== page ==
NUTM3001

Nutrition and Metabolism

Course Information

These course outlines are a guide only. They are provided for the information of prospective students. Although every effort is made to ensure the most up to date information is provided, timetables often change each semester due to the availability of rooms and resources. Content (including lecture/practical topics, assessment and textbooks) is also regularly reviewed to ensure relevance and effective learning.

Unit of Study Overview

Nutrition is a multidisciplinary science that covers the role of food in health and disease. Advances in the fields of molecular biology and biochemistry have increased the focus of nutrition on metabolism and metabolic pathways that transform nutrients. This unit of study aims to explore core concepts of nutrition and metabolism. The focus will be the biochemical reactions that take place in cells, how these are influenced by different nutrients and what are the implications for the whole body. This unit of study will consider the structure and chemical characteristics of nutrients, their metabolism, and their roles in health and disease.

Course Coordinator Contact Details

Dr Kim Bell-Anderson

Room: 474

Telephone: 9351 6267

Fax: 9351 6022

E-mail: kim.bellanderson@sydney.edu.au

Prerequisites

(MBLG1001 or MBLG1901) and (MBLG2071 or MBLG2971) and (BCHM2072 or BCHM2972). For BMedSc students: (MBLG2071 or MBLG2971) and 18 credit points of BMED units of study, including BMED2401 and BMED2405) or (BMED2801 and BMED2802 and BMED2804)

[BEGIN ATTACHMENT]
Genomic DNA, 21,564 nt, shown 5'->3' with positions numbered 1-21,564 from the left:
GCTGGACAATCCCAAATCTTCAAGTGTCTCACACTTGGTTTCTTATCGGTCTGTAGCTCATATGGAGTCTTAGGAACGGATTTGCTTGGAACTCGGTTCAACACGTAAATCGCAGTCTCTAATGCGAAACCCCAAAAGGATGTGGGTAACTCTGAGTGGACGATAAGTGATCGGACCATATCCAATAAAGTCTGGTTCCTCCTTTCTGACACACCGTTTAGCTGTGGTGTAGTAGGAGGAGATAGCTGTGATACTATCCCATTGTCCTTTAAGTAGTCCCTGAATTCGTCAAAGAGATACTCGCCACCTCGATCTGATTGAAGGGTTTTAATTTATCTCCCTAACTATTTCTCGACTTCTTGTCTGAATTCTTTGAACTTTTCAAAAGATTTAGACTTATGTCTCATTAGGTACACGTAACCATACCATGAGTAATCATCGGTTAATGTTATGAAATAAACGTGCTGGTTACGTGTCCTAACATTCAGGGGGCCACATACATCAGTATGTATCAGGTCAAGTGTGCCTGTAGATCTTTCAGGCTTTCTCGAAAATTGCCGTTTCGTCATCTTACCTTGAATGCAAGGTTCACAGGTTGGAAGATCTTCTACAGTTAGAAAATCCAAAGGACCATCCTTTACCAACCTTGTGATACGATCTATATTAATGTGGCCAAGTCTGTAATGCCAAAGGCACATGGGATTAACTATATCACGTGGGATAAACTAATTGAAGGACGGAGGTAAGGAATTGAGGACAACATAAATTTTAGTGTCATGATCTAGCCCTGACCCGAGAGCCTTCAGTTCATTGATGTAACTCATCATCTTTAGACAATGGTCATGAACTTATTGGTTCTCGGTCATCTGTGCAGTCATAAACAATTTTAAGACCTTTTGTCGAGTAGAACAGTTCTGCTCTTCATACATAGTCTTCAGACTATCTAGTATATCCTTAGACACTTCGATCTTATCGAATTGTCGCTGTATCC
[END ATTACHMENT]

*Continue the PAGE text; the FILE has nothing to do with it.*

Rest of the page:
Assumed Knowledge: Intermediate level biochemistry/molecular biology and physiology. Students are strongly advised to complete NUTM3001 before enrolling in NUTM3002 in Semester 2.

Timetable

Lectures: 1-2pm Tuesdays, 9-10am Thursdays

Tutorials: 1-2pm Wednesdays

Practical Classes: 11am-4pm every second Friday

Lecture Outlines

Core concepts of nutrition
- Introduction (Flux; balance; turnover; metabolic pools)
- Research tools (animals models, cell culture, human trials)

Integration of metabolism: Energy
- Whole body energy metabolism
- Body composition

Control of food intake
- Theories of control, neuroscience of food intake
- Psychosocial factors, implications for body weight management

Metabolism through the lifecycle: Pregnancy and lactation
- Physiological stages and nutritional demands
- Regulation of milk production

Metabolism through the lifecycle: Growth and aging
- Nutritional factors affecting growth and development
- Aging

Phytochemicals
- Carotenoids, phytosterols
- Phenolic phytochemicals

Micronutrients
- Water soluble vitamins
- Fat soluble vitamins
- Minerals

Overnutrition
- Pathological syndromes and consequences of obesity

Undernutrition
- Adaptation and chronic energy deficiency

Exercise performance
- Macronutrients and physical activity, effects on protein requirements
- Weight maintenance and other body weight issues

Practical Classes

Determination of Glycemic Index and Insulin Action (2 practical classes)

Euglycaemic-hyperinsulinemic clamp

Nutrient tracking in vivo

Calcium ATPase

Textbooks

1. Introduction to Human Nutrition 2nd Edition 2009. Edited on behalf of the Nutrition Society (UK) by Michael Gibney, Susan Lanham-New, Aedin Cassidy, Hester Vorster. Wiley-Blackwell West Sussex UK. ISBN: 978-1-4051-6807-6.

2. Nutrition and Metabolism 2003. Edited on behalf of The Nutrition Society (UK) by Michael Gibney, Ian Macdonald and Helen Roche. Blackwell Science Oxford UK. ISBN:0-632-05625-8.

Advanced text:
3. Metabolic Regulation: A Human Perspective 3rd Edition 2010. Keith Frayn. Wiley-Blackwell West Sussex UK. ISBN: 978-1-4051-8359-8.

Assessment

One 3hr exam, practical-related tasks eg. laboratory report & notebook, and critical review of journal article